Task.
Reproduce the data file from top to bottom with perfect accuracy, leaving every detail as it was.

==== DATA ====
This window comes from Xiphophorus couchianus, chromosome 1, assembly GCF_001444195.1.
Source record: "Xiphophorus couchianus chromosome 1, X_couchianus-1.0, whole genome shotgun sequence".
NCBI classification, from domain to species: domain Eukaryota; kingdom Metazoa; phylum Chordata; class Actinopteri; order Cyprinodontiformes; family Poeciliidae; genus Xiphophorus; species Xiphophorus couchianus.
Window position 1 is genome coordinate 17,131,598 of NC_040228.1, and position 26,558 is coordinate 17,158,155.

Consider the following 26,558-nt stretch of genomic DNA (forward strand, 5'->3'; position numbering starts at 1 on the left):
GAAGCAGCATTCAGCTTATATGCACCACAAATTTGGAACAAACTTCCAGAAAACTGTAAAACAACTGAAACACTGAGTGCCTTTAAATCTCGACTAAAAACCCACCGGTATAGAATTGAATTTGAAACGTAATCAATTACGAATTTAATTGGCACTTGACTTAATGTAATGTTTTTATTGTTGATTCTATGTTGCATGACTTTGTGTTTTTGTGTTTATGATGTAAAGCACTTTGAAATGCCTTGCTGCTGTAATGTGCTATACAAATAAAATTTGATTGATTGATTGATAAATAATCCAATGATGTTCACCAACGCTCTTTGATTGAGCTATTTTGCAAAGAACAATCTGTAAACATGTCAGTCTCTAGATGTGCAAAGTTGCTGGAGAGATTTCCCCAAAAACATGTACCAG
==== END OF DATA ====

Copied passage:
This window comes from Xiphophorus couchianus, chromosome 1, assembly GCF_001444195.1.
Source record: "Xiphophorus couchianus chromosome 1, X_couchianus-1.0, whole genome shotgun sequence".
NCBI classification, from domain to species: domain Eukaryota; kingdom Metazoa; phylum Chordata; class Actinopteri; order Cyprinodontiformes; family Poeciliidae; genus Xiphophorus; species Xiphophorus couchianus.
Window position 1 is genome coordinate 17,131,598 of NC_040228.1, and position 26,558 is coordinate 17,158,155.

Consider the following 26,558-nt stretch of genomic DNA (forward strand, 5'->3'; position numbering starts at 1 on the left):
GAAGCAGCATTCAGCTTATATGCACCACAAATTTGGAACAAACTTCCAGAAAACTGTAAAACAACTGAAACACTGAGTGCCTTTAAATCTCGACTAAAAACCCACCGGTATAGAATTGAATTTGAAACGTAATCAATTACGAATTTAATTGGCACTTGACTTAATGTAATGTTTTTATTGTTGATTCTATGTTGCATGACTTTGTGTTTTTGTGTTTATGATGTAAAGCACTTTGAAATGCCTTGCTGCTGTAATGTGCTATACAAATAAAATTTGATTGATTGATTGATAAATAATCCAATGATGTTCACCAACGCTCTTTGATTGAGCTATTTTGCAAAGAACAATCTGTAAACATGTCAGTCTCTAGATGTGCAAAGTTGCTGGAGAGATTTCCCCAAAAACATGTACCAG